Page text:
Saturday’s entry is the fourth installment of a week-long series taking a look at each of the seven Division I programs in this state according to their order of finish from last season. Check back on Sunday for a preview of Johns Hopkins, and The Sun’s lacrosse preview is slated to be published on Friday, Feb. 8. This is Mount St. Mary’s turn.
Overview: The Mountaineers opened last season with a 12-10 upset of Delaware, but they couldn’t maintain that momentum through the rest of their schedule. They lost eight of their next 11 contests and needed a win against Wagner in the regular-season finale to avoid the indignity of becoming the first reigning Northeast Conference champion to fail to qualify for the following year’s league tournament. Mount St. Mary’s stunned top-seeded Robert Morris in the tournament semifinals, but fell to Bryant in the NEC title game. With an automatic qualifier going into effect this season, the race to capture the tournament crown figures to be hotly contested between Bryant, Robert Morris and the Mountaineers.
Reason for optimism: Last year’s offense averaged 10.3 goals per game, but with the return of fifth-year senior attackman Cody Lehrer – who redshirted in 2012 – the hope is that the team will return to the 12.1-goal average it enjoyed in 2011. Lehrer, who recorded 33 goals and 10 assists two seasons ago, will rejoin fifth-year senior Brett Schmidt (29, 19) and true senior Andrew Scalley (29, 24), and that attack unit should be the strength throughout the upcoming campaign. “Those young men have been playing together for three or four years,” coach Tom Gravante said. “It’s been a three-, four-year process for them. Without a doubt, they’re very mature, and they can be very fun to watch as long as they played poised and patient. They play very, very fast and at times, it’s too fast. They just have to grow up a little bit on the field and slow things down and reload and get after it again.”
Reason for pessimism: Last year’s defense surrendered an average of 11.1 goals, but after graduating just one starter in defenseman Brendan Rooney, the unit figured to be more experienced and perhaps stronger. But Gravante declined to say whether junior Shane Pierce (16 groundballs and nine caused turnovers) and senior Kevin Downs (8, 8) – both of whom started last season – would start again. Instead, he noted that sophomores Kyle O’Brien and Alex Stefkovich and junior Tim Durkin are in the mix to open the season against Maryland on Feb. 12. “I’m leaving that up to [defensive coordinator Travis] Johnson,” Gravante said. “[Pierce is] in the rotation with Kyle O’Brien and Timmy Durkin. We had a team intrasquad scrimmage last Saturday, and I think when we played the first offense against the first defense, Coach Johnson put Shane Pierce with Kyle O’Brien and Alex Stefkovich. He saw some limited playing time last year, but he’s within the mix.”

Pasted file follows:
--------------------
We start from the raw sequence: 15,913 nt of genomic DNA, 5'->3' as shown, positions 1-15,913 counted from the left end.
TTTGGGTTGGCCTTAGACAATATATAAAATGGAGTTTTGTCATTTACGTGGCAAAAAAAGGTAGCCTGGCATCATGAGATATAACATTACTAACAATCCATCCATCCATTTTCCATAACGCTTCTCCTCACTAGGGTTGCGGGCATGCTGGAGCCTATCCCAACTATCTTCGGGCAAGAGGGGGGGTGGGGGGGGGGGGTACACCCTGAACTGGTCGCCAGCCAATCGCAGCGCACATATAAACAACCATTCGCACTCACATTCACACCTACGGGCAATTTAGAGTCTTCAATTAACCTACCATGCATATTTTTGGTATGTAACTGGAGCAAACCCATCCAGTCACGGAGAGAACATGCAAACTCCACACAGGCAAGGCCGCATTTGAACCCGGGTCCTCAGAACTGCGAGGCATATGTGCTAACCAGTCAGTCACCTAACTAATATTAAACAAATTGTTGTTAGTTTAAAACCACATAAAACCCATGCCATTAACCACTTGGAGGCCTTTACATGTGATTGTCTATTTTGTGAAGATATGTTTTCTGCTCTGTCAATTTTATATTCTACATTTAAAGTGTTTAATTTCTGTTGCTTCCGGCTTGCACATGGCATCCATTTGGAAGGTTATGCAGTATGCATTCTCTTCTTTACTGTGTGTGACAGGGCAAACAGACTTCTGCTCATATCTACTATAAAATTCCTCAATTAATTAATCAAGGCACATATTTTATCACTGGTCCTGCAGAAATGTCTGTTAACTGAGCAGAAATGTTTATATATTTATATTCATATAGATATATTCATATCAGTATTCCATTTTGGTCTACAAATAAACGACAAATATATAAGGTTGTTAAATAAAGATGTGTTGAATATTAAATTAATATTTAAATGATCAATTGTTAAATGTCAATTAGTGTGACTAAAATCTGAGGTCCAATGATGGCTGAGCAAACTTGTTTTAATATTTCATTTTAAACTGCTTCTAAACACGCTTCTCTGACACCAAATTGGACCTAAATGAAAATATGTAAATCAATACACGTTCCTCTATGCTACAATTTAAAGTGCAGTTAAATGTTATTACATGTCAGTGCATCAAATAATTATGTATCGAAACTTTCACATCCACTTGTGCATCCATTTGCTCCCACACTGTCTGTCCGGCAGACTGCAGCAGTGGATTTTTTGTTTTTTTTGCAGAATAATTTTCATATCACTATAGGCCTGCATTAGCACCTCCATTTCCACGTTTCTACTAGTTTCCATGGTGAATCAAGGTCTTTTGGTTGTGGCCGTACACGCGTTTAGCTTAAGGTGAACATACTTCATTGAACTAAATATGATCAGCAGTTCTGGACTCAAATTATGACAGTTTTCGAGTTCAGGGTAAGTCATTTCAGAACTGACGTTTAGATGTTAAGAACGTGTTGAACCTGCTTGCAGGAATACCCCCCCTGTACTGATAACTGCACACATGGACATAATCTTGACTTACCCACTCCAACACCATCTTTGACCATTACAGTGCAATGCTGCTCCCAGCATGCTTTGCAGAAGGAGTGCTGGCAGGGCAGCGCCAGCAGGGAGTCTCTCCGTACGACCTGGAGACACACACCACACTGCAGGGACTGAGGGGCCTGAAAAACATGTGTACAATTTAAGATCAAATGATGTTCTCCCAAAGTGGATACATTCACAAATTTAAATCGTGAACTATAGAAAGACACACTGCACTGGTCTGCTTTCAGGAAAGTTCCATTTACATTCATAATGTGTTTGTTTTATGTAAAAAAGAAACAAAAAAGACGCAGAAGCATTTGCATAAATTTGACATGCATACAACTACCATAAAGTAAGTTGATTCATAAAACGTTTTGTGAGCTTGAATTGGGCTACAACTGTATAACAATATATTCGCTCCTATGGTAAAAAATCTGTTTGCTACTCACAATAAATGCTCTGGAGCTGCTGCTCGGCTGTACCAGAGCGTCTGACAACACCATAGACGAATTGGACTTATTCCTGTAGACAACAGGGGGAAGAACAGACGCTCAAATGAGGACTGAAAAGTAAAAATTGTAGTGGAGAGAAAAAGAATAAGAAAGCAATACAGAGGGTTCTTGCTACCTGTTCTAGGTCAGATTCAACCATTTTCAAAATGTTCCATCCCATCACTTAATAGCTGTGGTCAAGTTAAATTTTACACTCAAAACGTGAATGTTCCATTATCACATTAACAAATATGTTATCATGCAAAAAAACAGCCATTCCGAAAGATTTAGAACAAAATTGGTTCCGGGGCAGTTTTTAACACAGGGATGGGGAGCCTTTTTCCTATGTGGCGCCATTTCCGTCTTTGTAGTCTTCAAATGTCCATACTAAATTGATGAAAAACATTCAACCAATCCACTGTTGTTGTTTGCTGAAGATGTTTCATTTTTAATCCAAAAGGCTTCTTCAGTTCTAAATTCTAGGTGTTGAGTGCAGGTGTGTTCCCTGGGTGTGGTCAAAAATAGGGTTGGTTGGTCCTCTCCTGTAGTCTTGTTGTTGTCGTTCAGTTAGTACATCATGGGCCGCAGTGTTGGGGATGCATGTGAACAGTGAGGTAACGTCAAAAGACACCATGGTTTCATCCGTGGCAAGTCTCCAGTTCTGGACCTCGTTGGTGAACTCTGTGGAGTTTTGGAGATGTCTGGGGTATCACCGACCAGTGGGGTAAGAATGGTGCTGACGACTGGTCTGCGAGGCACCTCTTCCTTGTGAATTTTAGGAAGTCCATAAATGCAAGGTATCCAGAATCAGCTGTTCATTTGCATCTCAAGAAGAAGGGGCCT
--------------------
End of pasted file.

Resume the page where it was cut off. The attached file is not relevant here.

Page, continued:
Keep an eye on: Mount St. Mary’s has been unable to enjoy strong starts, stumbling to 0-4 in 2007, 0-5 in 2008, 0-3 in 2009, 0-2 in 2010 and 2011, and 1-2 in 2012. The upcoming spring might not be very kind either as the team is scheduled to play against three NCAA tournament qualifiers in Maryland, Johns Hopkins and Virginia in its first six contests and then meet Bucknell and Towson in that same span. But Gravante makes no apologies for scheduling tough opponents. “You want to play up,” he said. “You want to play at a certain level, and to do that, you’ve got to play those teams. If you want your program to develop, you’ve got to play at that level. We’re very blessed to be in the state of Maryland because there are a lot of those good teams about an hour away. So giving them a good start will hopefully get them in shape both mentally and physically when the conference starts in April.”
What he said: With the return of Lehrer, midfielder Eric Ososki and long-stick midfielder Mark Burns from redshirting last season, there’s a sense that the Mountaineers are poised to reclaim their place atop the Northeast Conference. But Gravante said tempering expectations is going to be key for players and coaches alike. “There is an expectation of potentially doing big things this year, and that worries me if the kids read into things too much,” he said. “We’re trying to keep their feet on the ground and keep them humble. Great players win games, but great teams win championships. … That’s what the bigger picture is. We are looking to hunt for an NEC championship to get to the NCAA tournament. … I want them to continue to be blue collar. Pack a lunch and get ready to work.”